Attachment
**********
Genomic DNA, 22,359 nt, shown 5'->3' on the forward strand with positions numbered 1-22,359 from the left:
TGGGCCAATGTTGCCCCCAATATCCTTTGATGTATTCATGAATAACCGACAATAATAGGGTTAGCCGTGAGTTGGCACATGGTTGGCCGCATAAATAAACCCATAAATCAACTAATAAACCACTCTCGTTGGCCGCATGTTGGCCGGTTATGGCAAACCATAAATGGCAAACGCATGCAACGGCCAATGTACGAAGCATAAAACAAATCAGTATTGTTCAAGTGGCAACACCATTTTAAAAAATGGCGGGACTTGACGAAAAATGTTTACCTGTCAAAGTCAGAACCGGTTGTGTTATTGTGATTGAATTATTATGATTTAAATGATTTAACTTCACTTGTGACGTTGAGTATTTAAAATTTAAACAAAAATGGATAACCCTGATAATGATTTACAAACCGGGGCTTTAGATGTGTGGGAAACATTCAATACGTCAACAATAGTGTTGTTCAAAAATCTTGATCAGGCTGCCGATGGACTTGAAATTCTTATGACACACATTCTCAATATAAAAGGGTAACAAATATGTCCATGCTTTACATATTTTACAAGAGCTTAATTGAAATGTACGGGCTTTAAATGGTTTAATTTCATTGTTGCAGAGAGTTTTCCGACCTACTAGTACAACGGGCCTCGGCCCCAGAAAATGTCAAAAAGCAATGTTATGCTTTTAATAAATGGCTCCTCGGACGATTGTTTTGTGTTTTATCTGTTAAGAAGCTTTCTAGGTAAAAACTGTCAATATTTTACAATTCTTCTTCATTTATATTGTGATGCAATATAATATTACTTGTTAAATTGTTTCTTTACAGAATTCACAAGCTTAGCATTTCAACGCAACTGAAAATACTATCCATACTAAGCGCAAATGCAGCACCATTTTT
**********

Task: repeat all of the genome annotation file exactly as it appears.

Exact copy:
Genomic DNA, 22,359 nt, shown 5'->3' on the forward strand with positions numbered 1-22,359 from the left:
TGGGCCAATGTTGCCCCCAATATCCTTTGATGTATTCATGAATAACCGACAATAATAGGGTTAGCCGTGAGTTGGCACATGGTTGGCCGCATAAATAAACCCATAAATCAACTAATAAACCACTCTCGTTGGCCGCATGTTGGCCGGTTATGGCAAACCATAAATGGCAAACGCATGCAACGGCCAATGTACGAAGCATAAAACAAATCAGTATTGTTCAAGTGGCAACACCATTTTAAAAAATGGCGGGACTTGACGAAAAATGTTTACCTGTCAAAGTCAGAACCGGTTGTGTTATTGTGATTGAATTATTATGATTTAAATGATTTAACTTCACTTGTGACGTTGAGTATTTAAAATTTAAACAAAAATGGATAACCCTGATAATGATTTACAAACCGGGGCTTTAGATGTGTGGGAAACATTCAATACGTCAACAATAGTGTTGTTCAAAAATCTTGATCAGGCTGCCGATGGACTTGAAATTCTTATGACACACATTCTCAATATAAAAGGGTAACAAATATGTCCATGCTTTACATATTTTACAAGAGCTTAATTGAAATGTACGGGCTTTAAATGGTTTAATTTCATTGTTGCAGAGAGTTTTCCGACCTACTAGTACAACGGGCCTCGGCCCCAGAAAATGTCAAAAAGCAATGTTATGCTTTTAATAAATGGCTCCTCGGACGATTGTTTTGTGTTTTATCTGTTAAGAAGCTTTCTAGGTAAAAACTGTCAATATTTTACAATTCTTCTTCATTTATATTGTGATGCAATATAATATTACTTGTTAAATTGTTTCTTTACAGAATTCACAAGCTTAGCATTTCAACGCAACTGAAAATACTATCCATACTAAGCGCAAATGCAGCACCATTTTT